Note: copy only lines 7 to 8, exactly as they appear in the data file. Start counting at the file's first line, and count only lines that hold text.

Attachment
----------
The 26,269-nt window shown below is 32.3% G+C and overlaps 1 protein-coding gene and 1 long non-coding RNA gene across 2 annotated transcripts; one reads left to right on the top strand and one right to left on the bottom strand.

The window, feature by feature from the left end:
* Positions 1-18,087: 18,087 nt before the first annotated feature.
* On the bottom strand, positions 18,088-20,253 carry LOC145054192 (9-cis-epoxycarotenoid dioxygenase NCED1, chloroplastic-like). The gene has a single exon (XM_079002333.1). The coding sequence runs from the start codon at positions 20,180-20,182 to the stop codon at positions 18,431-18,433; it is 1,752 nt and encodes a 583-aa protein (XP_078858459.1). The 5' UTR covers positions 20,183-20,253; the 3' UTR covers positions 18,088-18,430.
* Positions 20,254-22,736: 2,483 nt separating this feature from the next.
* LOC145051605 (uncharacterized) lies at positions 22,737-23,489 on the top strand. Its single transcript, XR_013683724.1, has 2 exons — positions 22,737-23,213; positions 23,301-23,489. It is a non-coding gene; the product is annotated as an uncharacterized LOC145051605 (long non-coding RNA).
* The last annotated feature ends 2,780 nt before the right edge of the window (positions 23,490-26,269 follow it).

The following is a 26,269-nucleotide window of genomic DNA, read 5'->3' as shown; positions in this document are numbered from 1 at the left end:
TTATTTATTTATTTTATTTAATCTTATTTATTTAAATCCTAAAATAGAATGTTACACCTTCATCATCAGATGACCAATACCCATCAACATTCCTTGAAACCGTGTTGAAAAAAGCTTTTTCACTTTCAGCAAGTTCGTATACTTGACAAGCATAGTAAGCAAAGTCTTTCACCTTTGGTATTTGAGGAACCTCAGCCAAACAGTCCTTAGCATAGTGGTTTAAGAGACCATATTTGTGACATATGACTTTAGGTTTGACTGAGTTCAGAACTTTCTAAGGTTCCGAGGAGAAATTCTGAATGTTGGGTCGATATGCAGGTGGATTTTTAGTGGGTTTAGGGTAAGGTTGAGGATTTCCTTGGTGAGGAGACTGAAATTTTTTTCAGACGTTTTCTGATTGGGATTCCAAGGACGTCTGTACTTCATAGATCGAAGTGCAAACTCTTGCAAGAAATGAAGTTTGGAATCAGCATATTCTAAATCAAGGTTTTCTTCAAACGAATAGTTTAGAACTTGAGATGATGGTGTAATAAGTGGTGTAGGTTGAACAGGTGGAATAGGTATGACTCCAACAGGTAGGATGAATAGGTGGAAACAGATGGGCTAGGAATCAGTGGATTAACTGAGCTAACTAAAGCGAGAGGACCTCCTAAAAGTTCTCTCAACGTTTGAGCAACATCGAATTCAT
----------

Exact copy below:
* The last annotated feature ends 2,780 nt before the right edge of the window (positions 23,490-26,269 follow it).

The following is a 26,269-nucleotide window of genomic DNA, read 5'->3' as shown; positions in this document are numbered from 1 at the left end: